The first point made by the appellant in its objection to the allowance of interest is that recovery of interest is not sought by the complaint in this action. In making this contention the appellant draws a wrong inference from the plaintiff's pleadings in this action. The complaint, as originally filed, sets forth the amount of money to which the plaintiff claims to be entitled, and that demand has been made therefor, the refusal of the defendant, and concludes with the prayer that the defendant be required to account for all moneys received from the Shell Oil Company, for a judgment fixing the amount of her interest therein, with interest thereon at 7 per cent. per annum, and also for costs. The amount of the interest, of course, would be only a mere matter of calculation. The cases cited by the appellant in support of the contention that the pleadings do not put in issue the question of interest, do not sustain the appellant's contention.

In the case of Parkford v. Union Drilling, etc., Co., 118 Cal. App. 538, 5 P.(2d) 440, decided by this court, no reference is made to interest in any part of the pleadings. Further, it may be observed that the amount to be recovered was not a matter of mere calculation. The opinion in the Parkford Case shows that it involved the value of supplies and work done in the drilling of an oil well to a considerable depth in excess of that specified in the written contract.

In the case of Burks v. Weast, 67 Cal. App. 745, 228 P. 541, decided by this court, the point decided was that in an action for the balance due for goods, wares, and merchandise sold and delivered, the beginning of the suit constitutes a demand, and that interest allowed from an earlier date was erroneous.

In the instant case there is no controversy as to the date of the receipt of the different sums paid as royalty by the Shell Oil Company, which were apportioned to the interest in the property belonging to the plaintiff in this action. These various items became due and payable to the plaintiff immediately upon their receipt. The attachment referred to by the appellant and relied upon in argument shows that no interest of the plaintiff was ever covered thereby, nor was any interest owned therein by any of the predecessors of the plaintiff covered by the garnishee process served upon the defendant.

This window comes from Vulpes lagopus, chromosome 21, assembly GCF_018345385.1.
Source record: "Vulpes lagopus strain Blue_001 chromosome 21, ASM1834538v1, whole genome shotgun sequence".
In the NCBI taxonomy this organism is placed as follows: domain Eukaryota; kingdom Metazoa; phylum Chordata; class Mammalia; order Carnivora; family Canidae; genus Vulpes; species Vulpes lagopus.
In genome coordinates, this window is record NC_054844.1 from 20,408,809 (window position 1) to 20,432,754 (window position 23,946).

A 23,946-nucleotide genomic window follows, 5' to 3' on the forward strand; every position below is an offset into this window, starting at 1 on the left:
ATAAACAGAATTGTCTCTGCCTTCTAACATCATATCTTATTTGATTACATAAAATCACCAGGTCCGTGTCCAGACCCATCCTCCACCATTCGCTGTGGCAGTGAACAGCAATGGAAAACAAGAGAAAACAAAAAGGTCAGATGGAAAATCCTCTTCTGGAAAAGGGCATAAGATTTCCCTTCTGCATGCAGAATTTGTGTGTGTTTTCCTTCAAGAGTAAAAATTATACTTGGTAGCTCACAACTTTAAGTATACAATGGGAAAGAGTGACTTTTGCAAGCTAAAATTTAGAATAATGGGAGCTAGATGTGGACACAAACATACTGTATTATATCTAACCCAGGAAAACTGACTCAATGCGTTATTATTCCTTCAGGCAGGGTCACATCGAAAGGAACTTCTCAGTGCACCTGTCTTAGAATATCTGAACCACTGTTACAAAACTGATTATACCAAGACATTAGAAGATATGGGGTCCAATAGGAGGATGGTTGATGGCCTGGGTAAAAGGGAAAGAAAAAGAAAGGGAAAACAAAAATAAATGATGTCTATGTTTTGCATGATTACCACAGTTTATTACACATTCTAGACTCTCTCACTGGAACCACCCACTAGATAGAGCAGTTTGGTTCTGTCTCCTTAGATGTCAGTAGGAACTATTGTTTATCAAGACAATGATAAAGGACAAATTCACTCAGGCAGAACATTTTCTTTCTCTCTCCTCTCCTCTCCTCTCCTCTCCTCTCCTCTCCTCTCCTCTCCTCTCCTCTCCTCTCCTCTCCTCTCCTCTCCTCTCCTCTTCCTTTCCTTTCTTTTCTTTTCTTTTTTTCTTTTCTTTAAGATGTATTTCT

“Where money or property belonging to another is not paid or turned over to the person entitled to receive it at the time it should be paid or turned over, interest is generally allowed for such wrongful withholding thereof.” 33 C. J. 203; sections 3287 and 3302, Civ. Code; Chambers v. Security Commercial & Savings Bank, 46 Cal. App. 32, 188 P. 818.

It is further contended by the appellant that the court erred in allowing the plaintiff judgment for the sum of $1,368.80, for and on account of overcharges made by the defendant in receiving the money belonging to the plaintiff from the Shell Oil Company, and paying the same over to the plaintiff. The money was received by the defendant from the Shell Oil Company and disbursed by it by and under a certain power of attorney executed and delivered to it by C. W. Coseboom and Walter H. Cook. This power of attorney, among others, contained the following provisions: “The said party of the second part is hereby irrevocably authorized and directed to collect, accept, retain and receipt for, in the names of the parties of the first part (with full authority), to sell royalty oil taken in kind as provided in said lease with a reasonable compensation therefor, and to disburse the entire royalty to which the first parties may be entitled under said lease, in the manner following: To the registered owners and holders of deeds representing shares of undivided ownership in (property described), and in 24 1/2% of the lessors' interest in the rents and royalties accruing under the lease hereinbefore described in proportion that each share of undivided ownership, as evidenced by such deeds, shall bear to the entire number of shares, amounting to 2500 undivided interests, less taxes which shall be chargeable against the interests of the respective owners in any funds in the hands of second party, and less collection charges of the party of the second part, on the basis herein provided; to C. W. Coseboom, or his assigns, 75 1/2% of the lessors' interest in the rents and royalties accruing under that certain lease hereinbefore described. Party of the second part shall be entitled to deduct from the gross proceeds, as agent or attorney–in–fact, in the collecting and disbursing of said proceeds, in the manner as hereinbefore set forth, the charge of 15c on each check drawn by said attorney–in–fact.”